What Are Cities Worth? Land Rents, Local Productivity, and the Capitalization of Amenity Values
An equilibrium model predicts that inter-city differences in firm productivity, and the full value of local amenities cannot be inferred without land values. These may be inferred from ordinary wage and housing-cost data using the housing-cost function if housing-sector productivity is constant. A calibrated model predicts how quality-of-life and production amenities are capitalized differently into land values, wages, housing costs, and federal-tax payments. The total value of these amenities are estimated across U.S. cities. Wages and housing costs are driven more by productivity than quality-of-life differences. The most productive and valuable cities are typically coastal, sunny, mild, educated and large.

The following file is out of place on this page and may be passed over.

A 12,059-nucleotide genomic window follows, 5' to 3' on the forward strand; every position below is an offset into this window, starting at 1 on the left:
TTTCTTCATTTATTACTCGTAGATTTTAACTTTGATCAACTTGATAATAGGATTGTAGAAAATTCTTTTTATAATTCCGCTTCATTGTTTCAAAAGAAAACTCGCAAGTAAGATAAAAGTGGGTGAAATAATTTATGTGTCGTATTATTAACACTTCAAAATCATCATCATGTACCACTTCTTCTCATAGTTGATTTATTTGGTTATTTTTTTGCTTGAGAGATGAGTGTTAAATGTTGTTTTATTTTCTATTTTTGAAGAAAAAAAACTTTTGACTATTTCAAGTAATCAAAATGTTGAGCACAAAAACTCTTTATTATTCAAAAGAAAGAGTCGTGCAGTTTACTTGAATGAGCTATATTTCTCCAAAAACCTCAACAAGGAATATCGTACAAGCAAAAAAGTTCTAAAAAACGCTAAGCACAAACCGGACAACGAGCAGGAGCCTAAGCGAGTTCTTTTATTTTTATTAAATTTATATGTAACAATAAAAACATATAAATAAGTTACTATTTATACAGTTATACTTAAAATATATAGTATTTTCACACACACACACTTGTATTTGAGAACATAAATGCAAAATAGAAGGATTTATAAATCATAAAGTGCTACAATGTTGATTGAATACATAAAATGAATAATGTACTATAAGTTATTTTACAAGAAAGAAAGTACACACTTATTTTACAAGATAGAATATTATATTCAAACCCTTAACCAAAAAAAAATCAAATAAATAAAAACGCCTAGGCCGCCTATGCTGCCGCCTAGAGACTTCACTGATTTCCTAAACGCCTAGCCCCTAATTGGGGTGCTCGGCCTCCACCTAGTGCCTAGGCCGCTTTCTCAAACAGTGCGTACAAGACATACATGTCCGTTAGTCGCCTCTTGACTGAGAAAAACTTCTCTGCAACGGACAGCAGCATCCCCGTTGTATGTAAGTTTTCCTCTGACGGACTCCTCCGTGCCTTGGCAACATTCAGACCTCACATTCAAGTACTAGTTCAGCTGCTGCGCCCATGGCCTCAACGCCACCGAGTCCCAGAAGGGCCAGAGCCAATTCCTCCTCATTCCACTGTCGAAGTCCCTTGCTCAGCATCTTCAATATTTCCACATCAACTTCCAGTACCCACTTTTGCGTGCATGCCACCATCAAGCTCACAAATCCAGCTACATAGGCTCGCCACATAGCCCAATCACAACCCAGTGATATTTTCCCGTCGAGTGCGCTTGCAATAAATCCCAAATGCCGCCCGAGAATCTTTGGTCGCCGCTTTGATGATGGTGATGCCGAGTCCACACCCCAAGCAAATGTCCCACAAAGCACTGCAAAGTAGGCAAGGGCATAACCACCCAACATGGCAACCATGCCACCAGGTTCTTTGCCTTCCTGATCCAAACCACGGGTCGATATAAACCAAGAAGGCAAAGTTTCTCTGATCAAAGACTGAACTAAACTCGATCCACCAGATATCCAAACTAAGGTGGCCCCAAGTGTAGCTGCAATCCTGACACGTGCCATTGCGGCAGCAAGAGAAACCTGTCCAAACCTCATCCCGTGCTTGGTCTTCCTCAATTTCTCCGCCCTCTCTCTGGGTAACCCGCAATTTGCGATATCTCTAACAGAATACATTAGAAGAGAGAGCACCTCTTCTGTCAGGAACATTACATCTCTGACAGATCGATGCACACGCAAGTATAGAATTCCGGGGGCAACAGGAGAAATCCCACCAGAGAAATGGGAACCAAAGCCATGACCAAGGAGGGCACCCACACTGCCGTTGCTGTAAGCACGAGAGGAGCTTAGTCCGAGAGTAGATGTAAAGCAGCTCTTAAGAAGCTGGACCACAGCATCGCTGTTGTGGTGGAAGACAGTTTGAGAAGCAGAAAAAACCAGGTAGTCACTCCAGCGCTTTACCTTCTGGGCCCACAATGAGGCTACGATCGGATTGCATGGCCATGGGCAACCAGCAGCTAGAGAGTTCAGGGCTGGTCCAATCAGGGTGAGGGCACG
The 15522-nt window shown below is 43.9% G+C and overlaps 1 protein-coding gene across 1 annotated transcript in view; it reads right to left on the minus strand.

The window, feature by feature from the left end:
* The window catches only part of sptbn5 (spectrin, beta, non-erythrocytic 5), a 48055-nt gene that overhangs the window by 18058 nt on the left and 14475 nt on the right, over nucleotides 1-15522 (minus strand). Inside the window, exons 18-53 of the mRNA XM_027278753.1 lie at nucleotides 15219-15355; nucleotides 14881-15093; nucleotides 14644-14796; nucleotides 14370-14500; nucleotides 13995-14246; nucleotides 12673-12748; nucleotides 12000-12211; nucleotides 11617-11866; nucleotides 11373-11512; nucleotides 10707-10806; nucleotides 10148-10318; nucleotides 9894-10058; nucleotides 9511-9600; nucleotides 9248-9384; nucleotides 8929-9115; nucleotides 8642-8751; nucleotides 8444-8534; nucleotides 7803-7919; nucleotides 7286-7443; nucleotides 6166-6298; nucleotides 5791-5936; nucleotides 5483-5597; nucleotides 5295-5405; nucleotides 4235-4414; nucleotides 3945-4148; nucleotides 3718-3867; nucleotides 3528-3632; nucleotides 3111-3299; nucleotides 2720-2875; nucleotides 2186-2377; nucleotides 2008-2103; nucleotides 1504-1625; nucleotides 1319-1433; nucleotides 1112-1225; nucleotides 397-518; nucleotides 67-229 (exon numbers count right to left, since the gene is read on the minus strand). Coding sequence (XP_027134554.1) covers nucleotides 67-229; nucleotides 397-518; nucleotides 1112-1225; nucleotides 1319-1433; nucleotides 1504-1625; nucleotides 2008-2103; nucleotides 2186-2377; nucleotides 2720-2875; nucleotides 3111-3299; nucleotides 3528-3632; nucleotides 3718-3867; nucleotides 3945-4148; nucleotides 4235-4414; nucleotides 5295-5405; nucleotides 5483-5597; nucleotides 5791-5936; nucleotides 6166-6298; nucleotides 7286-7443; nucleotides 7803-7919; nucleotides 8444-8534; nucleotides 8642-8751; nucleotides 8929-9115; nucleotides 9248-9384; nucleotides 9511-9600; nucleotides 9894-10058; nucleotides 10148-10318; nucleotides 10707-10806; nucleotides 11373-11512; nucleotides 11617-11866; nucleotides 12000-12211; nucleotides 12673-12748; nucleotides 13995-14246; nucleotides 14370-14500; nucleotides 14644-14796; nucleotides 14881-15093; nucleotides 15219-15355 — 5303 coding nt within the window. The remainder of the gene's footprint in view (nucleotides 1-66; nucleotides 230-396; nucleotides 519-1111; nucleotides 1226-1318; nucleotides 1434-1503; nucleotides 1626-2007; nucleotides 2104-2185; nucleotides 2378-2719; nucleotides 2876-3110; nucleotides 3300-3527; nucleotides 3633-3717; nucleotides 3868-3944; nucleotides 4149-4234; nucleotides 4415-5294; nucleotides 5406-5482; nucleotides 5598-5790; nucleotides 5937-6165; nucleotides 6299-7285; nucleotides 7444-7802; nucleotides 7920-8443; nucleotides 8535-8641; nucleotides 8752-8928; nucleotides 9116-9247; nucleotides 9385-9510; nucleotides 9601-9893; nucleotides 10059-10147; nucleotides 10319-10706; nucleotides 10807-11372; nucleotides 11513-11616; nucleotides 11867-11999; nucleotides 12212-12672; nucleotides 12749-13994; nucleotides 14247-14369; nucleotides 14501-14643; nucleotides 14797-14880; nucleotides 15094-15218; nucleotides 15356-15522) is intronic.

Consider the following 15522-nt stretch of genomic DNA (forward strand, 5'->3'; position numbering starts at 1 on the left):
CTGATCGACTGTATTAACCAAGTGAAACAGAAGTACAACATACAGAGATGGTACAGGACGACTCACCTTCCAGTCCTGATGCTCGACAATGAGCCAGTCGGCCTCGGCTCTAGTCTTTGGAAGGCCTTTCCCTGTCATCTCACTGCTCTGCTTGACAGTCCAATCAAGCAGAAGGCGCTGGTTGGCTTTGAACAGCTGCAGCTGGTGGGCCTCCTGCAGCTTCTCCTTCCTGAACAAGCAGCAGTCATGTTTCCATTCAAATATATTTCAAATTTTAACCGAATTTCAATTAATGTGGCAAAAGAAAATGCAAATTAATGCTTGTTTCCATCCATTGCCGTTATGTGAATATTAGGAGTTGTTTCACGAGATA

This paper was revised on January 13, 2014
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